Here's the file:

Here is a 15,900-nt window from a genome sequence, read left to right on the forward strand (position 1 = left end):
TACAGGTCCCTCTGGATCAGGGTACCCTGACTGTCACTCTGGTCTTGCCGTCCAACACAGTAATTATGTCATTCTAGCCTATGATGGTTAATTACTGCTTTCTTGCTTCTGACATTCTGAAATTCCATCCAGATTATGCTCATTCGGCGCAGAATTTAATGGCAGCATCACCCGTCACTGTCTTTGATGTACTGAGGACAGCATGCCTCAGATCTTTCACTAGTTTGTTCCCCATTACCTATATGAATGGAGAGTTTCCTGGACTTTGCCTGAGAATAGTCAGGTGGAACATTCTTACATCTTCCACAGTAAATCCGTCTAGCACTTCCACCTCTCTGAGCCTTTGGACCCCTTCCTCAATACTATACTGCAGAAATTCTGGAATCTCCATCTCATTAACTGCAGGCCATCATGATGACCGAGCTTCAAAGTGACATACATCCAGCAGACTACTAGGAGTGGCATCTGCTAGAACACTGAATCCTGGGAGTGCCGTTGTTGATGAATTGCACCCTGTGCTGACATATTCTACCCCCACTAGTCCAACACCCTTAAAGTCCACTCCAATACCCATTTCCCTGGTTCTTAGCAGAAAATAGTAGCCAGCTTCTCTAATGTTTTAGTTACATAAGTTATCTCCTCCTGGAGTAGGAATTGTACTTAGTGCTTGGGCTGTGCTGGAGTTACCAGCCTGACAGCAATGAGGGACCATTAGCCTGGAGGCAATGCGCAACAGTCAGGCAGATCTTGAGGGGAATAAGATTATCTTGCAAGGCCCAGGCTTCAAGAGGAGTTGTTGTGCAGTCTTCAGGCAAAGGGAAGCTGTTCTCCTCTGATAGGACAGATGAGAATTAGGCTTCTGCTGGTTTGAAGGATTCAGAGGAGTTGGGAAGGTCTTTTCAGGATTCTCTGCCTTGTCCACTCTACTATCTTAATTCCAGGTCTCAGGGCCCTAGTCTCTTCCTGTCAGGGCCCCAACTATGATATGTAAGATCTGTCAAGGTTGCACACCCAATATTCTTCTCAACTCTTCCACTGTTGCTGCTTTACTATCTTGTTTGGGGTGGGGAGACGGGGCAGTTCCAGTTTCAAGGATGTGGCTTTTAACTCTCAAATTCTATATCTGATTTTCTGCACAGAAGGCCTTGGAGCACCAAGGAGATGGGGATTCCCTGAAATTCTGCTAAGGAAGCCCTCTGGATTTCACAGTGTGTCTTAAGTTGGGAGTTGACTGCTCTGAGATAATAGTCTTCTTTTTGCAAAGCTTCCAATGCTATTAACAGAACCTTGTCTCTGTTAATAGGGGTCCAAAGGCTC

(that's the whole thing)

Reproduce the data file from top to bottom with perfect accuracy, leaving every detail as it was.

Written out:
Here is a 15,900-nt window from a genome sequence, read left to right on the forward strand (position 1 = left end):
TACAGGTCCCTCTGGATCAGGGTACCCTGACTGTCACTCTGGTCTTGCCGTCCAACACAGTAATTATGTCATTCTAGCCTATGATGGTTAATTACTGCTTTCTTGCTTCTGACATTCTGAAATTCCATCCAGATTATGCTCATTCGGCGCAGAATTTAATGGCAGCATCACCCGTCACTGTCTTTGATGTACTGAGGACAGCATGCCTCAGATCTTTCACTAGTTTGTTCCCCATTACCTATATGAATGGAGAGTTTCCTGGACTTTGCCTGAGAATAGTCAGGTGGAACATTCTTACATCTTCCACAGTAAATCCGTCTAGCACTTCCACCTCTCTGAGCCTTTGGACCCCTTCCTCAATACTATACTGCAGAAATTCTGGAATCTCCATCTCATTAACTGCAGGCCATCATGATGACCGAGCTTCAAAGTGACATACATCCAGCAGACTACTAGGAGTGGCATCTGCTAGAACACTGAATCCTGGGAGTGCCGTTGTTGATGAATTGCACCCTGTGCTGACATATTCTACCCCCACTAGTCCAACACCCTTAAAGTCCACTCCAATACCCATTTCCCTGGTTCTTAGCAGAAAATAGTAGCCAGCTTCTCTAATGTTTTAGTTACATAAGTTATCTCCTCCTGGAGTAGGAATTGTACTTAGTGCTTGGGCTGTGCTGGAGTTACCAGCCTGACAGCAATGAGGGACCATTAGCCTGGAGGCAATGCGCAACAGTCAGGCAGATCTTGAGGGGAATAAGATTATCTTGCAAGGCCCAGGCTTCAAGAGGAGTTGTTGTGCAGTCTTCAGGCAAAGGGAAGCTGTTCTCCTCTGATAGGACAGATGAGAATTAGGCTTCTGCTGGTTTGAAGGATTCAGAGGAGTTGGGAAGGTCTTTTCAGGATTCTCTGCCTTGTCCACTCTACTATCTTAATTCCAGGTCTCAGGGCCCTAGTCTCTTCCTGTCAGGGCCCCAACTATGATATGTAAGATCTGTCAAGGTTGCACACCCAATATTCTTCTCAACTCTTCCACTGTTGCTGCTTTACTATCTTGTTTGGGGTGGGGAGACGGGGCAGTTCCAGTTTCAAGGATGTGGCTTTTAACTCTCAAATTCTATATCTGATTTTCTGCACAGAAGGCCTTGGAGCACCAAGGAGATGGGGATTCCCTGAAATTCTGCTAAGGAAGCCCTCTGGATTTCACAGTGTGTCTTAAGTTGGGAGTTGACTGCTCTGAGATAATAGTCTTCTTTTTGCAAAGCTTCCAATGCTATTAACAGAACCTTGTCTCTGTTAATAGGGGTCCAAAGGCTC